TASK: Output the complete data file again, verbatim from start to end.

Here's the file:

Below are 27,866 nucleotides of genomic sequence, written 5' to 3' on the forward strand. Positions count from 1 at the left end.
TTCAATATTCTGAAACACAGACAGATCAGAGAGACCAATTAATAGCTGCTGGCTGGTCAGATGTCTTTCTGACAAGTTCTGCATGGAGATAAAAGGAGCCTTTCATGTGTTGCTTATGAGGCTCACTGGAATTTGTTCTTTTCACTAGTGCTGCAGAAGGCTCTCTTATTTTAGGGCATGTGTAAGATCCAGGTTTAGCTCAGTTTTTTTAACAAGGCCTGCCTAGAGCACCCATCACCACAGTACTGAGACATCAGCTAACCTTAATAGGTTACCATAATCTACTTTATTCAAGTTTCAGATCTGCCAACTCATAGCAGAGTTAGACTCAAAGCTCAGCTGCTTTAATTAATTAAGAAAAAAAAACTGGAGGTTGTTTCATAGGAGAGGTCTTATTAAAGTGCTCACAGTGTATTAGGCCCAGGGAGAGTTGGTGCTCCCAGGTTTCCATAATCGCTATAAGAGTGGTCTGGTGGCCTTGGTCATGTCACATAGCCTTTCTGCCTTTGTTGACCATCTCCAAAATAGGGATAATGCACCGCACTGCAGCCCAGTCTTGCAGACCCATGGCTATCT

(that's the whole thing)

Below are 27,866 nucleotides of genomic sequence, written 5' to 3' on the forward strand. Positions count from 1 at the left end.
TTCAATATTCTGAAACACAGACAGATCAGAGAGACCAATTAATAGCTGCTGGCTGGTCAGATGTCTTTCTGACAAGTTCTGCATGGAGATAAAAGGAGCCTTTCATGTGTTGCTTATGAGGCTCACTGGAATTTGTTCTTTTCACTAGTGCTGCAGAAGGCTCTCTTATTTTAGGGCATGTGTAAGATCCAGGTTTAGCTCAGTTTTTTTAACAAGGCCTGCCTAGAGCACCCATCACCACAGTACTGAGACATCAGCTAACCTTAATAGGTTACCATAATCTACTTTATTCAAGTTTCAGATCTGCCAACTCATAGCAGAGTTAGACTCAAAGCTCAGCTGCTTTAATTAATTAAGAAAAAAAAACTGGAGGTTGTTTCATAGGAGAGGTCTTATTAAAGTGCTCACAGTGTATTAGGCCCAGGGAGAGTTGGTGCTCCCAGGTTTCCATAATCGCTATAAGAGTGGTCTGGTGGCCTTGGTCATGTCACATAGCCTTTCTGCCTTTGTTGACCATCTCCAAAATAGGGATAATGCACCGCACTGCAGCCCAGTCTTGCAGACCCATGGCTATCT